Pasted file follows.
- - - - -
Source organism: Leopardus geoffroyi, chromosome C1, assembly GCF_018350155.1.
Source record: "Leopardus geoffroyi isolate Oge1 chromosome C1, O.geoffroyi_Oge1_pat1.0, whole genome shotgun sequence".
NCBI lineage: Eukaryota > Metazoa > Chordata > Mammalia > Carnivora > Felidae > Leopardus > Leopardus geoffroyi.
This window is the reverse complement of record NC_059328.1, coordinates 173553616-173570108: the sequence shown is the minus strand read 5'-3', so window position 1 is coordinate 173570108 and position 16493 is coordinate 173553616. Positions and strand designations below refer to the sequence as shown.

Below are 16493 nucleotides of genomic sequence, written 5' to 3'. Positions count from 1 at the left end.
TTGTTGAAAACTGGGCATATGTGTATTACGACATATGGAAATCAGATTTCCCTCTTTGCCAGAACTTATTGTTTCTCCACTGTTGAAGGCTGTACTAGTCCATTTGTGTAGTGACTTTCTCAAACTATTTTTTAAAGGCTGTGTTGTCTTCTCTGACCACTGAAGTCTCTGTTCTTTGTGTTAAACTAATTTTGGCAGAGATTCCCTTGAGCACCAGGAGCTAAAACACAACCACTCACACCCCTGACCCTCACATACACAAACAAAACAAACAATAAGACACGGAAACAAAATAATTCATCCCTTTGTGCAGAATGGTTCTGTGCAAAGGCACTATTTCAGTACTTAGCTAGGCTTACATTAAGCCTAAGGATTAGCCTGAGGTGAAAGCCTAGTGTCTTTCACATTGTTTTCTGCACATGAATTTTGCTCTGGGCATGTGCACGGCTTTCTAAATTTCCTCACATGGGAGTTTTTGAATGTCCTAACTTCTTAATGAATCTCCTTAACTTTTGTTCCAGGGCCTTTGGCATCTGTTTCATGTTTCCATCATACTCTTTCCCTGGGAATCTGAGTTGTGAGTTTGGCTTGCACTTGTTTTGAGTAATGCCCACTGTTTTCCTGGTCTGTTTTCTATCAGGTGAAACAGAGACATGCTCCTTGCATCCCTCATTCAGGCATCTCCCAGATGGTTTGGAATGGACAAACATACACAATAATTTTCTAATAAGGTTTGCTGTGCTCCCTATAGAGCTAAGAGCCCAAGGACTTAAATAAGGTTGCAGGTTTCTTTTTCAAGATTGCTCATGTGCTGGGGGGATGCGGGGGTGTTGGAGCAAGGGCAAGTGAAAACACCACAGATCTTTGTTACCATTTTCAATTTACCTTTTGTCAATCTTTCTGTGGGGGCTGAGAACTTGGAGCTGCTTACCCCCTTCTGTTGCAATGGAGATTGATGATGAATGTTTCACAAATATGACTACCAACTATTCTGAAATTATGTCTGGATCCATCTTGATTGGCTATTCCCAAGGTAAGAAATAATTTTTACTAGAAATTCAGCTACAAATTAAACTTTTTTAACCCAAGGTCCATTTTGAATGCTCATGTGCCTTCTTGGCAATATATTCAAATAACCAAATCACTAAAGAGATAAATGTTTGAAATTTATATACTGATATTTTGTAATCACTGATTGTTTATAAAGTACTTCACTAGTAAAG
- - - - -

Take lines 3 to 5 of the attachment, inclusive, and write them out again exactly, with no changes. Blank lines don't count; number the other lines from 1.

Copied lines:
NCBI lineage: Eukaryota > Metazoa > Chordata > Mammalia > Carnivora > Felidae > Leopardus > Leopardus geoffroyi.
This window is the reverse complement of record NC_059328.1, coordinates 173553616-173570108: the sequence shown is the minus strand read 5'-3', so window position 1 is coordinate 173570108 and position 16493 is coordinate 173553616. Positions and strand designations below refer to the sequence as shown.

Below are 16493 nucleotides of genomic sequence, written 5' to 3'. Positions count from 1 at the left end.